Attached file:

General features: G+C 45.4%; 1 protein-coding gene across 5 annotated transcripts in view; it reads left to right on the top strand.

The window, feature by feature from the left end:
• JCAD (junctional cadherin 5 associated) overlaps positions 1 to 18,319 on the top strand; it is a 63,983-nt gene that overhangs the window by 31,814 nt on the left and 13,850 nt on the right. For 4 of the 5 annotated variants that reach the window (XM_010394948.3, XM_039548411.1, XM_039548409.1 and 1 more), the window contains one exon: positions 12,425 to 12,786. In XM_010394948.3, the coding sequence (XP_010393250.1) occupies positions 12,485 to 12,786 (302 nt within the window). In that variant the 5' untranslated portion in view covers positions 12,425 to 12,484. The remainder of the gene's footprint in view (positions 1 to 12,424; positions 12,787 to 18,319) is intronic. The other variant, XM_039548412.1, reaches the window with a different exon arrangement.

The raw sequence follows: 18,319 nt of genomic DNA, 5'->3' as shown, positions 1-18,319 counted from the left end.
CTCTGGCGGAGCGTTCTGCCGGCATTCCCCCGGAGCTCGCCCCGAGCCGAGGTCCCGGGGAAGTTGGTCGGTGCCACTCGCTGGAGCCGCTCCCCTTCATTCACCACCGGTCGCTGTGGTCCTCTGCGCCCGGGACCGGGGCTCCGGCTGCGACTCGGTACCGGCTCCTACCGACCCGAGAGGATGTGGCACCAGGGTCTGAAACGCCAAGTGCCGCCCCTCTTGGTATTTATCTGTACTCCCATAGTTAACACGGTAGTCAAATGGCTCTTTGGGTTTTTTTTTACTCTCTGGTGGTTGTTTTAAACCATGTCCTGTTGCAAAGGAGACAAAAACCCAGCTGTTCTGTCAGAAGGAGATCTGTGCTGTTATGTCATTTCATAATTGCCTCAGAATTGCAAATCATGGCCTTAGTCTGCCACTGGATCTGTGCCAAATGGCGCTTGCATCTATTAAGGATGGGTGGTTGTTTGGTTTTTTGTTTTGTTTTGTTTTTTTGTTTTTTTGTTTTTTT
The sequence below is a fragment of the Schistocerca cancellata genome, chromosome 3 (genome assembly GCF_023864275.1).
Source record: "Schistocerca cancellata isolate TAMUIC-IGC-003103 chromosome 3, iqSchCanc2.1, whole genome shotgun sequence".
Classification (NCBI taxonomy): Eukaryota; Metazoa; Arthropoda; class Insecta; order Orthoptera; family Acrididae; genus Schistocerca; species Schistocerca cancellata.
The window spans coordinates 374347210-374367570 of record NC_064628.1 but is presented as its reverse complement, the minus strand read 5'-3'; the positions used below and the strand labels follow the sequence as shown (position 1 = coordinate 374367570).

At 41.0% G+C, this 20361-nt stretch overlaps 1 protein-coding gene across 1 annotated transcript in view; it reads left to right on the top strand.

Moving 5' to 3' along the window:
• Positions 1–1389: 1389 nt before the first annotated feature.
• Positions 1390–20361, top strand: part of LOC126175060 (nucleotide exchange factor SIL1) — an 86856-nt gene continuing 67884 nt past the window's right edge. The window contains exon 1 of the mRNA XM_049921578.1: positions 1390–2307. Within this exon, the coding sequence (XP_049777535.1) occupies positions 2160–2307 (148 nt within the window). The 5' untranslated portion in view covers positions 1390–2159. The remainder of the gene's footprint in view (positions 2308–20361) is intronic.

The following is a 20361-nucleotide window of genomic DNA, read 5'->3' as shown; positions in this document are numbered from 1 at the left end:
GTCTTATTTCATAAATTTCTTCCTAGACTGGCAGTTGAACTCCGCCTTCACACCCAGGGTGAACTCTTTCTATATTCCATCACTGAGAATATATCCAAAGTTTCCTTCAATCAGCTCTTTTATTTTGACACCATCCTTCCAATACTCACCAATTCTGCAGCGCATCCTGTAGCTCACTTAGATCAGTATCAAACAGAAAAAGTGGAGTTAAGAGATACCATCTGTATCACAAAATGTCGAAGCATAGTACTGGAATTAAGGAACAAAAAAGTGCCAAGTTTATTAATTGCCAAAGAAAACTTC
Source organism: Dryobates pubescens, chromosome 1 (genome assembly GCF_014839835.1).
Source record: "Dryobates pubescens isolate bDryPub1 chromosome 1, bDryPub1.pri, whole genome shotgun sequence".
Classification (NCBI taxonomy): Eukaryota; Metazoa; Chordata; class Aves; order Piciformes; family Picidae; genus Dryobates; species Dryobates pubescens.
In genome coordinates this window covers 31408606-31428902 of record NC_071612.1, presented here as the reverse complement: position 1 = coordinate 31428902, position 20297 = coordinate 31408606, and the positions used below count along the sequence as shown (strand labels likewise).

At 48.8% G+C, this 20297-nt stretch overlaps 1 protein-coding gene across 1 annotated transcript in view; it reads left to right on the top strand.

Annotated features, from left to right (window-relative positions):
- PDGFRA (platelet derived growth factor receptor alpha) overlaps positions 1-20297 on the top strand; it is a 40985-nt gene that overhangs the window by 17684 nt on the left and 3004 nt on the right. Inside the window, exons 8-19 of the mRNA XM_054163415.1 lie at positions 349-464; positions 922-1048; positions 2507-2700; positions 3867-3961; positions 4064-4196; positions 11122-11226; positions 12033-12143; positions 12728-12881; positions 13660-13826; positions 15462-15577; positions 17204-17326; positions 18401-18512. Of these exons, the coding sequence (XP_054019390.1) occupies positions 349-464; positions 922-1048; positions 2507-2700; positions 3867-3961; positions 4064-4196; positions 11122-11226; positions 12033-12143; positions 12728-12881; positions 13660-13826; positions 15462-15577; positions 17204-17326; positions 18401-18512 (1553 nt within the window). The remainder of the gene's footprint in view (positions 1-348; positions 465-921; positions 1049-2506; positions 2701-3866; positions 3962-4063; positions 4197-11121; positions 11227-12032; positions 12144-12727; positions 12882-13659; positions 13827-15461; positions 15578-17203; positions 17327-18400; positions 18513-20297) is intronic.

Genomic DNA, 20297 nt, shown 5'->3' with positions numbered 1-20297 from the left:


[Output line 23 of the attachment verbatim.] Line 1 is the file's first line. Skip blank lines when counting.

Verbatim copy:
Genomic DNA, 20297 nt, shown 5'->3' with positions numbered 1-20297 from the left: